BISMARCK, N.D. (AP) -- Lawmakers agreed Thursday to provide more than $1.1 billion in state aid to help western North Dakota communities deal with exploding energy development in the region.
North Dakota's Senate approved it Thursday, one day after an endorsement by the House.
The measure provides funding from oil and gas production taxes for such things as road repair and other infrastructure improvements, law enforcement, emergency medical services, dust control, schools, hospitals and nursing homes.
Lawmakers called the more than $1 billion measure landmark legislation but some said the record appropriation still may not be enough to meet the swelling demands in the booming oil patch.
"Most things we want are in here," Sen. John Warner said of the bill. But the Democrat from Ryder, located in North Dakota's oil-producing region, said challenges in the region will continue.
Officials from oil-producing communities have pleaded with lawmakers this session for a bigger cut of oil revenues to keep pace with the state's unprecedented oil boom.
The funding comes from oil and gas production taxes and is nearly triple the amount oil-impacted communities received in the current two-year budget that ends June 30. The appropriation also dwarfs the $739 million recommended by Gov. Jack Dalrymple in his executive budget.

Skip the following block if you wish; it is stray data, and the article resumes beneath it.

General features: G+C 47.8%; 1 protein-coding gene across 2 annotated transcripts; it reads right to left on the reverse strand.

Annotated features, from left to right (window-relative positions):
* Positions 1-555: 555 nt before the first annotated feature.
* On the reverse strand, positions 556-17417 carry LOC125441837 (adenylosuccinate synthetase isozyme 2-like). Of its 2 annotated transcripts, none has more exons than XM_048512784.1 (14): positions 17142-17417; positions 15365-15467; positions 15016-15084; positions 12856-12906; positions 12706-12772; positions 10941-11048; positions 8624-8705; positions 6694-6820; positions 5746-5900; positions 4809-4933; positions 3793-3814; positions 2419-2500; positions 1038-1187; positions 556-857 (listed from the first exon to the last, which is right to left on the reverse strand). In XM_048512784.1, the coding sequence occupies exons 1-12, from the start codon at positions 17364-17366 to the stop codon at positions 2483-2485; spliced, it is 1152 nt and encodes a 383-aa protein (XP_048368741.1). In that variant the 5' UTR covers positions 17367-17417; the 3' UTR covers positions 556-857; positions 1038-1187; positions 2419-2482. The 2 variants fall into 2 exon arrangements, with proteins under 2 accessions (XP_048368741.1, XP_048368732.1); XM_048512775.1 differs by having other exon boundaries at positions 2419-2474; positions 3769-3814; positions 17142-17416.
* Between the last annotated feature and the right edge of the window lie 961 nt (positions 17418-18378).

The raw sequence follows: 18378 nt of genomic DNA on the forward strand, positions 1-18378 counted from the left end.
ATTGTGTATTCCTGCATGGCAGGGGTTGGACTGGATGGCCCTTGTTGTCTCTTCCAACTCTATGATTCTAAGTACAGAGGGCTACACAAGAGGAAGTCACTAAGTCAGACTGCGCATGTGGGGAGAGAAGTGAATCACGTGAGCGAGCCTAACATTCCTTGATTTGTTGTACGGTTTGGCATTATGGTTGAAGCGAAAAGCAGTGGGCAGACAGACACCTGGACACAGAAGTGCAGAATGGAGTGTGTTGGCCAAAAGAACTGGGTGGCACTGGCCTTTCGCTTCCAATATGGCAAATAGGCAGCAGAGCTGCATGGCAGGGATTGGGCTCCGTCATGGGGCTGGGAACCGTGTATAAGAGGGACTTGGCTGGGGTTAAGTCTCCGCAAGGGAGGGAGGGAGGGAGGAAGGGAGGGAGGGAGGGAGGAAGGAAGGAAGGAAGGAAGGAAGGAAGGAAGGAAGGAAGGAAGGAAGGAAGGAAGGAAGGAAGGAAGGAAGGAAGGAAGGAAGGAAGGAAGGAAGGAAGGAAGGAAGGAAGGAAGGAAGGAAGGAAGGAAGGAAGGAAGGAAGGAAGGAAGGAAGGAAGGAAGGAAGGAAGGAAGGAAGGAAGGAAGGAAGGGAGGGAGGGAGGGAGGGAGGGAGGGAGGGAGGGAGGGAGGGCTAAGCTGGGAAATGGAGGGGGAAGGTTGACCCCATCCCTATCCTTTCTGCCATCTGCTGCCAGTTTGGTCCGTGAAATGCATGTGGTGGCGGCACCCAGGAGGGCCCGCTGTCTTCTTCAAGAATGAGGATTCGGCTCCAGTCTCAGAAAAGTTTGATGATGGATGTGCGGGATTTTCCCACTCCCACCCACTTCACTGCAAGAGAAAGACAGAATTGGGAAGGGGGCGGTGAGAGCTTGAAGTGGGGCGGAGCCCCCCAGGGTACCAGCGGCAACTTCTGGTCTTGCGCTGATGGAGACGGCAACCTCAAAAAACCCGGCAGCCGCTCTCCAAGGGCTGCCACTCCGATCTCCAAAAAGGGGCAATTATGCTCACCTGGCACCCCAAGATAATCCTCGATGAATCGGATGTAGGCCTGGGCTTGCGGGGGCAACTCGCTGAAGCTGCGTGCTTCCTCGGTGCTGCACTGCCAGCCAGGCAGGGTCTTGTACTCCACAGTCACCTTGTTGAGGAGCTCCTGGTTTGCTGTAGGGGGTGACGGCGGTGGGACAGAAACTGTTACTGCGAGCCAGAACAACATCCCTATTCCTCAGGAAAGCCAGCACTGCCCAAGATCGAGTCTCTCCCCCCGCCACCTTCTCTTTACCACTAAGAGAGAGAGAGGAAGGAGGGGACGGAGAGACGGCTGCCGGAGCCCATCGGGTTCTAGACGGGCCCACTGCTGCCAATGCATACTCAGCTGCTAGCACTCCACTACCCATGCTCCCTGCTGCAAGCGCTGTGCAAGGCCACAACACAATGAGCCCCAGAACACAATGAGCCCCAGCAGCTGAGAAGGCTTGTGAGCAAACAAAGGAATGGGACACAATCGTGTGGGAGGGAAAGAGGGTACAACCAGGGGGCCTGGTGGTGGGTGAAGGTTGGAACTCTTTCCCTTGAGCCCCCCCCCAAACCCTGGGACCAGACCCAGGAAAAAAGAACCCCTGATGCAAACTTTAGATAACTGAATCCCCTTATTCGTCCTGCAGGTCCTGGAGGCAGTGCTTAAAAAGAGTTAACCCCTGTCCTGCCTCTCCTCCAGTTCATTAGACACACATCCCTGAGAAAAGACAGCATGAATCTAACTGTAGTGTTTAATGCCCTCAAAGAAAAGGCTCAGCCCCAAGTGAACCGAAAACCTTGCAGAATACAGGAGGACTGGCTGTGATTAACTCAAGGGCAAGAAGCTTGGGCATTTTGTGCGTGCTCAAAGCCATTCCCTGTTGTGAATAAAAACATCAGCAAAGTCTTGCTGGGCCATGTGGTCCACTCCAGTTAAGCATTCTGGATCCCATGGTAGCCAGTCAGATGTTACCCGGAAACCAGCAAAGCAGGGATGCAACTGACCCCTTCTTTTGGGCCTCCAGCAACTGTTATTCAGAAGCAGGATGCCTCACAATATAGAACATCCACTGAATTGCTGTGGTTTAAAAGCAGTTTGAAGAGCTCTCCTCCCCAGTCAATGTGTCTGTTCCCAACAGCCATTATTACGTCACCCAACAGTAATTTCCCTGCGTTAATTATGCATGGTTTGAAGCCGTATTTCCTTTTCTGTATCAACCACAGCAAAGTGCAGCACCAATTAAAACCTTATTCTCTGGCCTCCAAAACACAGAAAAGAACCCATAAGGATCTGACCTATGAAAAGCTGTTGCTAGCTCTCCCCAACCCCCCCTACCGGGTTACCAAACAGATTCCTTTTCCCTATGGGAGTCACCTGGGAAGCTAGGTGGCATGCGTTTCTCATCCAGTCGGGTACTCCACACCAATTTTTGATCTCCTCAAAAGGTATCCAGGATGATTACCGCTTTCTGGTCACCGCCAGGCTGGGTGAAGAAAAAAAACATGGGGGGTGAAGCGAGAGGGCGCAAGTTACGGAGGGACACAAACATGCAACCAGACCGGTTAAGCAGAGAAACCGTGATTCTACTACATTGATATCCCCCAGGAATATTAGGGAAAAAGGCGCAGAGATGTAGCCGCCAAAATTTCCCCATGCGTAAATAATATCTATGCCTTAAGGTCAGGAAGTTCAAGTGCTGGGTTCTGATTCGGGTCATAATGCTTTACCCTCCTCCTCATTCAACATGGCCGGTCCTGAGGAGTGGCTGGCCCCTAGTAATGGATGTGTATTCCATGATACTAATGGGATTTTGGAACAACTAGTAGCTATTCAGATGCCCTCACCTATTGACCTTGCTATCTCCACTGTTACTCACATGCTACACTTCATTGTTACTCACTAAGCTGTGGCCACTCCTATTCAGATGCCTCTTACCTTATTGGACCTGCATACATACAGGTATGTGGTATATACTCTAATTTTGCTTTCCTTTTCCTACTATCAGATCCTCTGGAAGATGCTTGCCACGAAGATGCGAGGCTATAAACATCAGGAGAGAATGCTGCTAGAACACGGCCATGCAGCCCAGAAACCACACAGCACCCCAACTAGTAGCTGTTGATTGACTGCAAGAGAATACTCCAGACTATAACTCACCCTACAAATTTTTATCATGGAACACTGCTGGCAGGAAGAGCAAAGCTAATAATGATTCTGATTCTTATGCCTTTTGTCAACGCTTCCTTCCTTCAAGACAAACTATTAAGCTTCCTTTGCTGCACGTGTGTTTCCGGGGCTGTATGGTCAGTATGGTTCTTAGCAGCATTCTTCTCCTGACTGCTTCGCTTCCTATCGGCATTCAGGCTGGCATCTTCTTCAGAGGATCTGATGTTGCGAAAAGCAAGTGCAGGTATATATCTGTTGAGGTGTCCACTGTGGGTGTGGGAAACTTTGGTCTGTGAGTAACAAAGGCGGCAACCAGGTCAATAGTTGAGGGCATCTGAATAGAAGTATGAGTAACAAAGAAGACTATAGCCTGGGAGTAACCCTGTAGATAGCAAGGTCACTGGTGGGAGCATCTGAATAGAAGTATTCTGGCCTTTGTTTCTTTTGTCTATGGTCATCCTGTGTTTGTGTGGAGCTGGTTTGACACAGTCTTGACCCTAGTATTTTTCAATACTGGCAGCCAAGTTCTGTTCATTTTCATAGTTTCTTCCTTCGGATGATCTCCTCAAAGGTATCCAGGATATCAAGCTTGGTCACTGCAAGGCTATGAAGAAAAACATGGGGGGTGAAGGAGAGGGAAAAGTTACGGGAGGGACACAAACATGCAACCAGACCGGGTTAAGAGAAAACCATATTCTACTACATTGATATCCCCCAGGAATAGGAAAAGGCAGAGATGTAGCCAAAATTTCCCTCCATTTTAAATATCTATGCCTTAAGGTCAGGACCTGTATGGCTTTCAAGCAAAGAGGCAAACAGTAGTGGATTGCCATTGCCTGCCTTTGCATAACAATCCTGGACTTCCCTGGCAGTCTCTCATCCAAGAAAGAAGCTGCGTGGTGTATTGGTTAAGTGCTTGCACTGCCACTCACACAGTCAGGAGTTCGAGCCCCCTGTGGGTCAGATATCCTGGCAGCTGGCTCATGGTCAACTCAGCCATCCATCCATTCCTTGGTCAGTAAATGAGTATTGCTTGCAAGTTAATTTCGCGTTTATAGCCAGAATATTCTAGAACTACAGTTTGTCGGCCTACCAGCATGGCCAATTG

North Dakota trails only Texas in oil production. North Dakota's output has risen from about 261,000 barrels daily in 2010 to more than 778,000 barrels daily at present. About 8,500 wells pumping oil in western North Dakota, compared to 4,655 in 2010. North Dakota's Department of Mineral Resources expects the total to rise past 20,000 in the next 10 to 20 years.
North Dakota is slated to collect more than $3.8 billion in oil taxes for the current two-year budget cycle. The state is forecast to collect another $5.2 billion in oil taxes in the upcoming budget cycle.
Sen. John Andrist, a Republican from Crosby in western North Dakota, thanked fellow lawmakers for funneling more state support to the region but said the demand is greater. He said only 16.5 percent of the oil production tax is returned to oil-producing counties, or less than half the amount the state collects from coal taxes and returns to coal-producing counties in the state.
"I thank you for being sensitive to the needs out west where this boom has brought a mixed blessing," he said. "There are only a few people in a boom that do really well. There are all kinds of people who get left behind."
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